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Cutting through the smog...
Michael Hammond

It is meant to be the Formula One of athletics, the best of the best, but less than one year before China’s prestigious Olympic Games are set so commence, Jacques Rogge, president of the International Olympic Committee (IOC) said that Beijing’s pollution problems are so severe that that some events may have to be cancelled. The Beijing Olympic organising officials refused to comment. The quality of air is probably the most vital element for the Games and questions are being asked if it will be “fit for purpose”.
On the 19 June 2007 pollution in the city reached an air pollution index (API) of 202, ranking it a grade 4A which; “aggravates

 

symptoms of cardiac and lung disease patients, reduces the endurance during exercise and produces symptoms in healthy crowds.” This is a huge embarrassment for the Chinese authorities who are spending a rumoured £10 billion on the Games.
China won its bid for the 2008 games in part by vowing to put on a "Green Olympics". Officials promised to pour $12.2 billion into cleaning up by reducing atmospheric concentrations of sulfur dioxide, nitrogen dioxide, and carbon monoxide to meet the requirements of the World Health Organization. As this celebration of the one year mark clearly shows, a lot of work still needs to done.
It’s not for want of trying as officials have been battling to make at least some of that happen. Preparation work has included the closure of Chairman Mao's infamous blast furnaces, streets ripped up to build subway lines and upgraded sewage treatment plants. Tens of millions of trees and pulverized a nearby mountain for fresh soil.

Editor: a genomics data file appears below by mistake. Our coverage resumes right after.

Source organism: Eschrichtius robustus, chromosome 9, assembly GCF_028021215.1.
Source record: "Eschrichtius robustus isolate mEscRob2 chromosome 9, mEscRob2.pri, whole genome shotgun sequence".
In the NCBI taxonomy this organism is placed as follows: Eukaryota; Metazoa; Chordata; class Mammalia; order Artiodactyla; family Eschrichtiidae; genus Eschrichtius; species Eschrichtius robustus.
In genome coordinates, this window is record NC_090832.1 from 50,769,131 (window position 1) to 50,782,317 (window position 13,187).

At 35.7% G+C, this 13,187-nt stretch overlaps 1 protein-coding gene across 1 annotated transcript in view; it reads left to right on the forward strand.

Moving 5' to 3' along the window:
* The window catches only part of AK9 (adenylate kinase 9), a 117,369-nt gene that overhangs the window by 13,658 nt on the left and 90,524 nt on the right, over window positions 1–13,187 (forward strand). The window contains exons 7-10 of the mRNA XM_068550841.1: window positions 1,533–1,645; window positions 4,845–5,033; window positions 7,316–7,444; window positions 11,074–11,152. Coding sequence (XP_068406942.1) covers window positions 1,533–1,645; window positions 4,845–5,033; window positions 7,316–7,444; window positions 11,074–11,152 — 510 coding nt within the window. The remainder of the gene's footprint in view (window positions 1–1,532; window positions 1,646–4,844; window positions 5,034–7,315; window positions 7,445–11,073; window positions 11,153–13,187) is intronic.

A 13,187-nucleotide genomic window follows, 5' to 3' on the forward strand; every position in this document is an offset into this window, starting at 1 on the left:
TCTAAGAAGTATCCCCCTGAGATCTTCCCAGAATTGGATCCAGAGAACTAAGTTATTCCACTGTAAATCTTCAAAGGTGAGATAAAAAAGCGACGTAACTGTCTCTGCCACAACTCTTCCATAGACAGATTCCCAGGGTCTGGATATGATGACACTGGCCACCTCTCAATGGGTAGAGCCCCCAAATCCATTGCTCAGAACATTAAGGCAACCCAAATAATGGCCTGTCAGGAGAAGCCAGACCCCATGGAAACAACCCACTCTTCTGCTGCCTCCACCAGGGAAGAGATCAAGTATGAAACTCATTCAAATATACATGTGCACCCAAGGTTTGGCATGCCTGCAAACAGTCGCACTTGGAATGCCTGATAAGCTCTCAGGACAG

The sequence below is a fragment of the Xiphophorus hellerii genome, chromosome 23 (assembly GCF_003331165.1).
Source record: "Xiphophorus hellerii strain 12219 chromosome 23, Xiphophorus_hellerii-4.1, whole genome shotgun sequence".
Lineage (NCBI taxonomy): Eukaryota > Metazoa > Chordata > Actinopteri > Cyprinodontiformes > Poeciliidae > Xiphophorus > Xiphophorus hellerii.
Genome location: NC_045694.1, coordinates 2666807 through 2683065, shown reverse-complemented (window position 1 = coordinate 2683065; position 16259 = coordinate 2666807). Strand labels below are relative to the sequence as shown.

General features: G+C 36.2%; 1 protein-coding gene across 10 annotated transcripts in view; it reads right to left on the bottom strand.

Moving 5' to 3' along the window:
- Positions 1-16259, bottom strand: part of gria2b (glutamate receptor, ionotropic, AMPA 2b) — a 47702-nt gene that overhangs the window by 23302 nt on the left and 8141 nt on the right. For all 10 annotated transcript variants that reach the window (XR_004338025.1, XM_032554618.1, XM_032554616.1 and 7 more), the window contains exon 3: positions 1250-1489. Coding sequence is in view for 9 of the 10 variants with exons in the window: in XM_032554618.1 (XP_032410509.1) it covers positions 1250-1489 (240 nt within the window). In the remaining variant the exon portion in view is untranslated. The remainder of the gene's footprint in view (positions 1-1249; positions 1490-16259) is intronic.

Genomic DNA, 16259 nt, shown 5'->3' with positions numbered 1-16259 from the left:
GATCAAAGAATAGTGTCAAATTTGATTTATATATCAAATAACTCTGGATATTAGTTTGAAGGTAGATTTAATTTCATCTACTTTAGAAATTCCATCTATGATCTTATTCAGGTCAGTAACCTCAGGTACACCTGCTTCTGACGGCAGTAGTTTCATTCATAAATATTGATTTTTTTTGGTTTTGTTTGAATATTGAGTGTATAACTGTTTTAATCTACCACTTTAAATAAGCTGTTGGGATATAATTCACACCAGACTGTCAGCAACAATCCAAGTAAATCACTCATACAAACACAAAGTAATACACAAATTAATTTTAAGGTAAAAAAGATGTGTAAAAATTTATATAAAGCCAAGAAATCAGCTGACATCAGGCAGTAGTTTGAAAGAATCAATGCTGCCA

The root of the problem is of course the vast increse in car use and resultant increase in exhaust fumes. Last year, in a pilot scheme, some 800,000 cars were kept off the road for three days, it cut the amount of nitrogen oxide air pollution almost instantly by about 40 percent, scientists reported. This month, Beijing is planning to ban a million cars from the city's streets for two weeks as

 

a further test-run to ensure clean air at next year's Olympics. Fan Yinlong, a city government spokesman said, "The plan has been drawn up and is ready to go," referring to a range of measures planned for Beijing from August 7-20.
Not since Mexico City was controversially selected to host the 1968 Olympics has air quality been called into question. Then it was a problem because of the city's high altitude, 2,300m, which meant that the air contained 30% less oxygen than at sea level. The concerns were justified as the rarefied air proved disastrous to many athletes competing in endurance events.
As an indication of their desperation, the government is already experimenting with fall back plans including firing rockets into the sky to induce rain and hence clear the air.
Let’s hope the rockets are using bio-fuel.

Editorial


 
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